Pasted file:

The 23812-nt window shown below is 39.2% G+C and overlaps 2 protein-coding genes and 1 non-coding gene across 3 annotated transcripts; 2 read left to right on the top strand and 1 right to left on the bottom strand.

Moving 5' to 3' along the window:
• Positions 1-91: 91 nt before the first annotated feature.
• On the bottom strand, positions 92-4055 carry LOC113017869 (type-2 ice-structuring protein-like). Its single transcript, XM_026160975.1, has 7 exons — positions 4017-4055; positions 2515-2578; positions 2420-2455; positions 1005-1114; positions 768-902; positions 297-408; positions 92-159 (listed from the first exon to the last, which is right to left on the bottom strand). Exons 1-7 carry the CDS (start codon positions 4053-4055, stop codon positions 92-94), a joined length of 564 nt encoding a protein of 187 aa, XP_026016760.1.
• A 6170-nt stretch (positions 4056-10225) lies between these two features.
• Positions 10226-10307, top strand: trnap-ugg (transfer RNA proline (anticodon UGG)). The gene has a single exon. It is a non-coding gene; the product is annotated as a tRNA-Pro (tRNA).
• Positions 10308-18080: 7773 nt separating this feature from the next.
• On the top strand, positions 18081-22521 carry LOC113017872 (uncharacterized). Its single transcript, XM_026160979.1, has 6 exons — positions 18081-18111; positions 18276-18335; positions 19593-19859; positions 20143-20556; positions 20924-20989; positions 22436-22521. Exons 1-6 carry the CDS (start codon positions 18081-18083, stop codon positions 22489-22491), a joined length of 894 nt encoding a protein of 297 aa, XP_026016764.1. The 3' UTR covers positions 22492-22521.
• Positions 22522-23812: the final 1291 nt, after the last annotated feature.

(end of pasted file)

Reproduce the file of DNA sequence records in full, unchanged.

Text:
The 23812-nt window shown below is 39.2% G+C and overlaps 2 protein-coding genes and 1 non-coding gene across 3 annotated transcripts; 2 read left to right on the top strand and 1 right to left on the bottom strand.

Moving 5' to 3' along the window:
• Positions 1-91: 91 nt before the first annotated feature.
• On the bottom strand, positions 92-4055 carry LOC113017869 (type-2 ice-structuring protein-like). Its single transcript, XM_026160975.1, has 7 exons — positions 4017-4055; positions 2515-2578; positions 2420-2455; positions 1005-1114; positions 768-902; positions 297-408; positions 92-159 (listed from the first exon to the last, which is right to left on the bottom strand). Exons 1-7 carry the CDS (start codon positions 4053-4055, stop codon positions 92-94), a joined length of 564 nt encoding a protein of 187 aa, XP_026016760.1.
• A 6170-nt stretch (positions 4056-10225) lies between these two features.
• Positions 10226-10307, top strand: trnap-ugg (transfer RNA proline (anticodon UGG)). The gene has a single exon. It is a non-coding gene; the product is annotated as a tRNA-Pro (tRNA).
• Positions 10308-18080: 7773 nt separating this feature from the next.
• On the top strand, positions 18081-22521 carry LOC113017872 (uncharacterized). Its single transcript, XM_026160979.1, has 6 exons — positions 18081-18111; positions 18276-18335; positions 19593-19859; positions 20143-20556; positions 20924-20989; positions 22436-22521. Exons 1-6 carry the CDS (start codon positions 18081-18083, stop codon positions 22489-22491), a joined length of 894 nt encoding a protein of 297 aa, XP_026016764.1. The 3' UTR covers positions 22492-22521.
• Positions 22522-23812: the final 1291 nt, after the last annotated feature.